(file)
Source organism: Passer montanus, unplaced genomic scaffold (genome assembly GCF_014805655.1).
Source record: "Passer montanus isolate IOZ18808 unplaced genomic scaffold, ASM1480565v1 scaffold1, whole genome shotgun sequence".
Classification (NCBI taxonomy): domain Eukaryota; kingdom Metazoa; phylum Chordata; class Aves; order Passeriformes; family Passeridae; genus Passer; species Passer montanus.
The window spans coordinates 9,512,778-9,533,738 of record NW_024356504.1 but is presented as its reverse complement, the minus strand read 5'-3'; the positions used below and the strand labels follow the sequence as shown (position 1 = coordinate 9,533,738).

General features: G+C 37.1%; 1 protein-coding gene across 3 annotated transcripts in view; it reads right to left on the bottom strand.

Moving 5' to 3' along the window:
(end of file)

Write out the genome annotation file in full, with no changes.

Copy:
Source organism: Passer montanus, unplaced genomic scaffold (genome assembly GCF_014805655.1).
Source record: "Passer montanus isolate IOZ18808 unplaced genomic scaffold, ASM1480565v1 scaffold1, whole genome shotgun sequence".
Classification (NCBI taxonomy): domain Eukaryota; kingdom Metazoa; phylum Chordata; class Aves; order Passeriformes; family Passeridae; genus Passer; species Passer montanus.
The window spans coordinates 9,512,778-9,533,738 of record NW_024356504.1 but is presented as its reverse complement, the minus strand read 5'-3'; the positions used below and the strand labels follow the sequence as shown (position 1 = coordinate 9,533,738).

General features: G+C 37.1%; 1 protein-coding gene across 3 annotated transcripts in view; it reads right to left on the bottom strand.

Moving 5' to 3' along the window: